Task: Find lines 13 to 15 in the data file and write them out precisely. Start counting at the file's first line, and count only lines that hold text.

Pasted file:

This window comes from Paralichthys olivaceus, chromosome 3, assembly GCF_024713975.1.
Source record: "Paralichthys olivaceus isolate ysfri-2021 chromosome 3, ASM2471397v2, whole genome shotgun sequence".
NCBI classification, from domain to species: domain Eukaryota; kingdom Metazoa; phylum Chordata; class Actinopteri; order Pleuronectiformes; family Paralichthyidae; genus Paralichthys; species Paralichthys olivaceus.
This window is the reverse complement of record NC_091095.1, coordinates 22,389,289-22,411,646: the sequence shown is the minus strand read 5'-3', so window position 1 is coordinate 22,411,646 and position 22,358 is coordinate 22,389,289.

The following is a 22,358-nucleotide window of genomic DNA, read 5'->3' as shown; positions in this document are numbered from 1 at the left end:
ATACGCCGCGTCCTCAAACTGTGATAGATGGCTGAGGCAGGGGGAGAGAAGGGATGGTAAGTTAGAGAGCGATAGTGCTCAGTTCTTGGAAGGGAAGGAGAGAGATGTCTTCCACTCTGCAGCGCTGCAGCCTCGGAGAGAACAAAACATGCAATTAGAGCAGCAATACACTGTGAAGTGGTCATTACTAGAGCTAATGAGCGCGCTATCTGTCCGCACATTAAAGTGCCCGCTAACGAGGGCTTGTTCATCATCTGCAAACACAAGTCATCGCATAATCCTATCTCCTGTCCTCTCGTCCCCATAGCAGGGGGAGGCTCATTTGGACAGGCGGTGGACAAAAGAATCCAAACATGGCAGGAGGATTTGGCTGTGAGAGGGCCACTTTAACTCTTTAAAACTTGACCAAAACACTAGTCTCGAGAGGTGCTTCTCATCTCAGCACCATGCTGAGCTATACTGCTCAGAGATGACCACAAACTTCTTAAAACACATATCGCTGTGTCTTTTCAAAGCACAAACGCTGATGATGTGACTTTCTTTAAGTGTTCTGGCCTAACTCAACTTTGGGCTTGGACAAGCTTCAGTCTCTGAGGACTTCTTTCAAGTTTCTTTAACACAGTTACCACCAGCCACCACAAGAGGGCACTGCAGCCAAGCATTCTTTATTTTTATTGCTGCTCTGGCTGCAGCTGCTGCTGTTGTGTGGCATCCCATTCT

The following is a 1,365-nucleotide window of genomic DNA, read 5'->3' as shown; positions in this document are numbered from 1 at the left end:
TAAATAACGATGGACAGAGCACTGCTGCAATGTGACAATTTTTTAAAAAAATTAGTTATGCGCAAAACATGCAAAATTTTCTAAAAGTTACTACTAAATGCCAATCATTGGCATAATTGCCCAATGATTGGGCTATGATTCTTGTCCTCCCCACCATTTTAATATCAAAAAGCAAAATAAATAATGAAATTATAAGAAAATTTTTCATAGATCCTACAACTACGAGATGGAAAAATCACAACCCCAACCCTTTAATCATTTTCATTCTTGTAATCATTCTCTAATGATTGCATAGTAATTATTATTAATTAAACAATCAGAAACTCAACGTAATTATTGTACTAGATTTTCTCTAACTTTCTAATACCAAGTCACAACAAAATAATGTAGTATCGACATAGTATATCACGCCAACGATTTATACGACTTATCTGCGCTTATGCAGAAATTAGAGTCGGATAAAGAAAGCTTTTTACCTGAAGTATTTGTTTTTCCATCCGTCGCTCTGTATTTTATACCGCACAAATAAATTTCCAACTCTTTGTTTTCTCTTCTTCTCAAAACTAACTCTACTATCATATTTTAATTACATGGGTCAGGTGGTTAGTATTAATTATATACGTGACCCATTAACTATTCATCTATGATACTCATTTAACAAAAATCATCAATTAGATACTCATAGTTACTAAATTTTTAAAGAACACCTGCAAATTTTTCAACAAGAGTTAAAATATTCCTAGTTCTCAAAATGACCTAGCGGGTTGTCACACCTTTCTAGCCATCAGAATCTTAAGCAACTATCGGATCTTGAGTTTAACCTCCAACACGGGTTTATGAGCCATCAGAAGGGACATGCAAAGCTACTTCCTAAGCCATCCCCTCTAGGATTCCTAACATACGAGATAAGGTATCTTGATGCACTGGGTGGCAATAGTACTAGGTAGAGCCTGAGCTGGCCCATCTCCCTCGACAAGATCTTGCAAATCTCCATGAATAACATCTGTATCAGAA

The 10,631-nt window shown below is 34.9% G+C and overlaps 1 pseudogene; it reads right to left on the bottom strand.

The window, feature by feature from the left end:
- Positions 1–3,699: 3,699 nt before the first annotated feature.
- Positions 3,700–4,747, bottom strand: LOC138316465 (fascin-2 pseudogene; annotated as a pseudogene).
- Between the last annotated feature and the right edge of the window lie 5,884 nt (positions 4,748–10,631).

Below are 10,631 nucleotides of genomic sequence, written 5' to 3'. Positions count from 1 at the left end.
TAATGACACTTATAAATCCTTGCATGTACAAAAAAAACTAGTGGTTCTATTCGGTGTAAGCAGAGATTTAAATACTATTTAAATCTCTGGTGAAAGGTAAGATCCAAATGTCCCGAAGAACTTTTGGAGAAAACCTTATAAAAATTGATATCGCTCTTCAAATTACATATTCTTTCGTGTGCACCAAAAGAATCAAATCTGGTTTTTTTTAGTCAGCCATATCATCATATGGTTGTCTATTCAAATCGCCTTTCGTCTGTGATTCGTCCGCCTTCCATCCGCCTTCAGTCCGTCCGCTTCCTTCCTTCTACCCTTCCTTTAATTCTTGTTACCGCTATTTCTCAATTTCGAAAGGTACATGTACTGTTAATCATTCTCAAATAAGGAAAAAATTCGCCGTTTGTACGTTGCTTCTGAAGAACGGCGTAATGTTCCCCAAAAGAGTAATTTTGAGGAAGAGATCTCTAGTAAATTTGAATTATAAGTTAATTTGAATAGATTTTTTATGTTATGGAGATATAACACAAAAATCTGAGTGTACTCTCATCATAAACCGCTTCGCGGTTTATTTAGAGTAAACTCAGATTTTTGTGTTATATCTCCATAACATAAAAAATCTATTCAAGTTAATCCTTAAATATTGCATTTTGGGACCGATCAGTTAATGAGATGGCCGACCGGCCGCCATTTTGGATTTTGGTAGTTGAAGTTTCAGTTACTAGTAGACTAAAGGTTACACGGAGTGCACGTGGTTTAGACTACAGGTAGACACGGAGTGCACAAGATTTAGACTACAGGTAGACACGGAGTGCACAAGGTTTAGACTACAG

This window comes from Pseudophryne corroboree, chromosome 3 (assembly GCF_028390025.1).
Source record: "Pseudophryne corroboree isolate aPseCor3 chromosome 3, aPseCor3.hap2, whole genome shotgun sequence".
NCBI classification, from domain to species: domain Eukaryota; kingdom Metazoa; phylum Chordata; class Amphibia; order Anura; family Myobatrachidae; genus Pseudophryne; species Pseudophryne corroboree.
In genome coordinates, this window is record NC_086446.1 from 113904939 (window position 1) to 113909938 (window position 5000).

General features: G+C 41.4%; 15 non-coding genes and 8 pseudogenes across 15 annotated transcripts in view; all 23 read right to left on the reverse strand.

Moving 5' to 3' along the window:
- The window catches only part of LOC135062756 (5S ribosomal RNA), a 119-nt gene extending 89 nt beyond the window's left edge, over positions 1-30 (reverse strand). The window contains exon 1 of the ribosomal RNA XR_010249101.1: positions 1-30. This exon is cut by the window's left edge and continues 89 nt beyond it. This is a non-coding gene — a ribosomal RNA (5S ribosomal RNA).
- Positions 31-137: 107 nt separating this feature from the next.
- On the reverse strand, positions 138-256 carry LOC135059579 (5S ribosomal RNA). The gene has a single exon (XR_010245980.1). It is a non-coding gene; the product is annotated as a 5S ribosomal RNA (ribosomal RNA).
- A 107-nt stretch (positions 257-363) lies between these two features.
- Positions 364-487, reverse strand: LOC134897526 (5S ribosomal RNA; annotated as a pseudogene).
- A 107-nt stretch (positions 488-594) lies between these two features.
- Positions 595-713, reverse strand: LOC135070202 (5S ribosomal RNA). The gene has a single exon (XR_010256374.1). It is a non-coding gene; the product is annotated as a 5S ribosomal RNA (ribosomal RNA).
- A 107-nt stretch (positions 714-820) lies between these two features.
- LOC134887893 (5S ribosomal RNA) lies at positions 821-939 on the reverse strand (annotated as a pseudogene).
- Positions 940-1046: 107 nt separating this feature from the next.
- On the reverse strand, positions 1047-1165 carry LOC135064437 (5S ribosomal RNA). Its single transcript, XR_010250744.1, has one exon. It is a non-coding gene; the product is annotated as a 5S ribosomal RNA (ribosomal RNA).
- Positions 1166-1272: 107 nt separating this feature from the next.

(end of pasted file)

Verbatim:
- Between the last annotated feature and the right edge of the window lie 5,884 nt (positions 4,748–10,631).

Below are 10,631 nucleotides of genomic sequence, written 5' to 3'. Positions count from 1 at the left end.
TAATGACACTTATAAATCCTTGCATGTACAAAAAAAACTAGTGGTTCTATTCGGTGTAAGCAGAGATTTAAATACTATTTAAATCTCTGGTGAAAGGTAAGATCCAAATGTCCCGAAGAACTTTTGGAGAAAACCTTATAAAAATTGATATCGCTCTTCAAATTACATATTCTTTCGTGTGCACCAAAAGAATCAAATCTGGTTTTTTTTAGTCAGCCATATCATCATATGGTTGTCTATTCAAATCGCCTTTCGTCTGTGATTCGTCCGCCTTCCATCCGCCTTCAGTCCGTCCGCTTCCTTCCTTCTACCCTTCCTTTAATTCTTGTTACCGCTATTTCTCAATTTCGAAAGGTACATGTACTGTTAATCATTCTCAAATAAGGAAAAAATTCGCCGTTTGTACGTTGCTTCTGAAGAACGGCGTAATGTTCCCCAAAAGAGTAATTTTGAGGAAGAGATCTCTAGTAAATTTGAATTATAAGTTAATTTGAATAGATTTTTTATGTTATGGAGATATAACACAAAAATCTGAGTGTACTCTCATCATAAACCGCTTCGCGGTTTATTTAGAGTAAACTCAGATTTTTGTGTTATATCTCCATAACATAAAAAATCTATTCAAGTTAATCCTTAAATATTGCATTTTGGGACCGATCAGTTAATGAGATGGCCGACCGGCCGCCATTTTGGATTTTGGTAGTTGAAGTTTCAGTTACTAGTAGACTAAAGGTTACACGGAGTGCACGTGGTTTAGACTACAGGTAGACACGGAGTGCACAAGATTTAGACTACAGGTAGACACGGAGTGCACAAGGTTTAGACTACAG